An inevitability of the cap era is the need to get rid of contract’s that were ill advised or just didn’t work out. In these instances team’s often need to sweeten the pot to find a taker. Bruins fans are familiar with this as recently as this past winter, when Sweeney had to include a first round pick and retain some salary to move on from David Backes and his albatross of a contract. Over the summer there is likely little market for a player like Moore. Many similar players will be available for cheaper in a depressed free agent market. Teams may also want to gauge what their in-house options are for a third pair defenseman before taking on a larger salary for one. However, as teams get into their opening games (whenever that might be), assess their talent level, and start facing injuries, they may decide they have a need for a player like Moore to shore up their depth and take on some minutes for them. The Bruins would likely be willing to part with Moore for a marginal pick and could even consider retaining some salary to make it work.
Remain On The Team
Moore is indeed still part of the Bruins as this article is being written. He was a part of the traveling party in the playoff bubble and did get into one game. Had the Bruins’ defense faced injury, Moore likely would have received the call after Lauzon. Moore is only 29 years old so while he is just past his prime, age is not a major concern. The Bruins also may indeed have a depth issue on defense depending on how the off-season (not the summer) plays out. If the Bruins do not sign a defenseman (or two) in free agency and decide it would be best for their young defense prospects to keep logging extensive and all situation minutes in the minors, they have a dearth of options on the big club. Grzelcyk has yet to show he can play big minutes. Clifton and Lauzon have yet to show they can be everyday players. That leaves just Charlie McAvoy and Brandon Carlo as proven commodities the Bruins know what to expect from on their current roster. Even Carlo is coming off an inconsistent playoff bubble performance and poorer underlying regular season numbers than previous years. While Moore’s performance relative to his teammates has not been sterling, he does provide a veteran presence for Cassidy. Moore, after struggling with injury this season, should also come to camp in full health ready to battle for a spot.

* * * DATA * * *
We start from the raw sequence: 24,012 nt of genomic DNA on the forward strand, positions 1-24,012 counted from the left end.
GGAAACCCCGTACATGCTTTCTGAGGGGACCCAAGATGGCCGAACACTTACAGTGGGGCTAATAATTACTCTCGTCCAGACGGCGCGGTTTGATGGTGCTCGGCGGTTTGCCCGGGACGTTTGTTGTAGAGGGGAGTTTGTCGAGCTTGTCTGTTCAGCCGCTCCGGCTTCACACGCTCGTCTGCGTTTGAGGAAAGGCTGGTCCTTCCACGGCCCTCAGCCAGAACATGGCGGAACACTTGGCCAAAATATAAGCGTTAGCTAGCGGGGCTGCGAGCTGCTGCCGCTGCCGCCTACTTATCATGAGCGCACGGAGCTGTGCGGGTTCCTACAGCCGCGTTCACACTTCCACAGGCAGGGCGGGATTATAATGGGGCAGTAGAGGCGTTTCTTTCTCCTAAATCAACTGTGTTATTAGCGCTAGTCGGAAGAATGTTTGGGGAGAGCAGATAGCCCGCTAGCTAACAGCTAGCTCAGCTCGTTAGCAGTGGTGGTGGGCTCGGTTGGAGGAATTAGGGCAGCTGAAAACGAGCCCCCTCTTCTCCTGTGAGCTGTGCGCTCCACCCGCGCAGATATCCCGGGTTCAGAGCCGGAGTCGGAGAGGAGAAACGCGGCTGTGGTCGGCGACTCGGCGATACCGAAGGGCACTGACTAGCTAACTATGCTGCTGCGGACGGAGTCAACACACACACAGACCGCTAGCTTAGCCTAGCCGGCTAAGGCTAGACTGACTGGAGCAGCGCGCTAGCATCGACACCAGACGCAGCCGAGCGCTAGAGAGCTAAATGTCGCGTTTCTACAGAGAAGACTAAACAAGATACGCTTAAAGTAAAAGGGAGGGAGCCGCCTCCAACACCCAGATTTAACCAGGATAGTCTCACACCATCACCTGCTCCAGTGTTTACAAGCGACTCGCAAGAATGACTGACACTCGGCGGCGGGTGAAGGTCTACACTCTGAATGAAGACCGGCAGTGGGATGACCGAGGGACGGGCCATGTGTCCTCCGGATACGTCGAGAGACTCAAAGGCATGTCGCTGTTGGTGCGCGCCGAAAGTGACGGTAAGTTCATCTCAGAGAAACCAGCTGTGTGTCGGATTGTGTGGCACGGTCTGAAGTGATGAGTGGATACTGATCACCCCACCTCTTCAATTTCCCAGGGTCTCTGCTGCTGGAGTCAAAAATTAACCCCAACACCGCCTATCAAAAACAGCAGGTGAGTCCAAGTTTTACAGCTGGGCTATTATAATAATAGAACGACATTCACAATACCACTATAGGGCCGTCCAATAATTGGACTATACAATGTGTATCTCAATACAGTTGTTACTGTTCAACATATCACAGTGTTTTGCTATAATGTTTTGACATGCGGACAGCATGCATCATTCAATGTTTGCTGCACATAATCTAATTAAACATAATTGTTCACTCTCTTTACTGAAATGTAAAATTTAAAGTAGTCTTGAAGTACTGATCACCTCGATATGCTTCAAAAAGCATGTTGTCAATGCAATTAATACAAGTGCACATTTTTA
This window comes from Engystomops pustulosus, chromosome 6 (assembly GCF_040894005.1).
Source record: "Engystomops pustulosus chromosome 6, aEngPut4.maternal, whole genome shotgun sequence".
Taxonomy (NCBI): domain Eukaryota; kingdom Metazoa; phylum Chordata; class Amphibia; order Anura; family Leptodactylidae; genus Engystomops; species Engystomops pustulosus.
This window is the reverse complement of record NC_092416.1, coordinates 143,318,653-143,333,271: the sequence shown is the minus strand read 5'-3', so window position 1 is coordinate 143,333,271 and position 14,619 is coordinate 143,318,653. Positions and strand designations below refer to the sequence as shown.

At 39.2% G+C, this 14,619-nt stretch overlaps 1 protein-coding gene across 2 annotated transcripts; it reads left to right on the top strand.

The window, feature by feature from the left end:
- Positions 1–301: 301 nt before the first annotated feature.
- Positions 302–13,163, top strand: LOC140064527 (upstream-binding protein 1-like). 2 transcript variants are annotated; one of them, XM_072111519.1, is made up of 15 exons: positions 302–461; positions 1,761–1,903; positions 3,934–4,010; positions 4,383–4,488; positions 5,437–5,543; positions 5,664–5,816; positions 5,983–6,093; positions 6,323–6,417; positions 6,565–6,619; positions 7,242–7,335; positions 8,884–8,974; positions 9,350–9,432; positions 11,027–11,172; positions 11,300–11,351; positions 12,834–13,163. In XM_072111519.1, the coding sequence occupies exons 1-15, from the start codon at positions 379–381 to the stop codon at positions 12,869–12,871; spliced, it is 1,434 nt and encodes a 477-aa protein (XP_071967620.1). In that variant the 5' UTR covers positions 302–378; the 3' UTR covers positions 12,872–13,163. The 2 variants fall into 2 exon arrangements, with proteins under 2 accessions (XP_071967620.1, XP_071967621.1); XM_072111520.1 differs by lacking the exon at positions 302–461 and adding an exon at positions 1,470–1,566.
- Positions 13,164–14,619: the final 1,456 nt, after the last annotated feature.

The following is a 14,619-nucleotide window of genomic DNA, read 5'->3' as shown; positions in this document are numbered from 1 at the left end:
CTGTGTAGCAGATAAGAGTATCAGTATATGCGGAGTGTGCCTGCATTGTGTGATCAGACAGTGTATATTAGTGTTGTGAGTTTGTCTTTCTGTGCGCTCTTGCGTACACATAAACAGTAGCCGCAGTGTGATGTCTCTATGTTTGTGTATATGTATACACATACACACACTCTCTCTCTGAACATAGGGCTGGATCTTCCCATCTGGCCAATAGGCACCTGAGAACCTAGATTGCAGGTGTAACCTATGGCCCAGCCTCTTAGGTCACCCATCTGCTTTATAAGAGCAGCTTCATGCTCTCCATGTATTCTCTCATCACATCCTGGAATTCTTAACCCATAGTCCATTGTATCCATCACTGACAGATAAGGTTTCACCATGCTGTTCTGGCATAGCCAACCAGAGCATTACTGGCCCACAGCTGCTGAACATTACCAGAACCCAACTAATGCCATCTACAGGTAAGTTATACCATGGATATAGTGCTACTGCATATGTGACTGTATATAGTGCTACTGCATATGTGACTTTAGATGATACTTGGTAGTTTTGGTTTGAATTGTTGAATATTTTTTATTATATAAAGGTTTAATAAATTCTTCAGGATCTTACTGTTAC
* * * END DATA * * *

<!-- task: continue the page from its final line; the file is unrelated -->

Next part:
The Bruins are in an unenviable position with John Moore. A buyout provides some short term savings but could hinder them long-term. Burying Moore in the minors provides savings similar to that of a buyout without the long term impact. Trade options are likely scarce over the off-season but may be available as teams become desperate with injuries or underperforming players. However, the Bruins best option is likely to retain Moore for now. Unless Boston makes a big splash on defense in free agency, or via trade, they may need him as an option next season. The Bruins would need to see if Clifton and Lauzon can become regulars or if a player like Jakub Zboril is ready to make the jump. Having a veteran insurance policy would be a good route to go. If the youngsters or off-season additions prove adequate then they could look to off-load him early on next season or consider assigning him to Providence.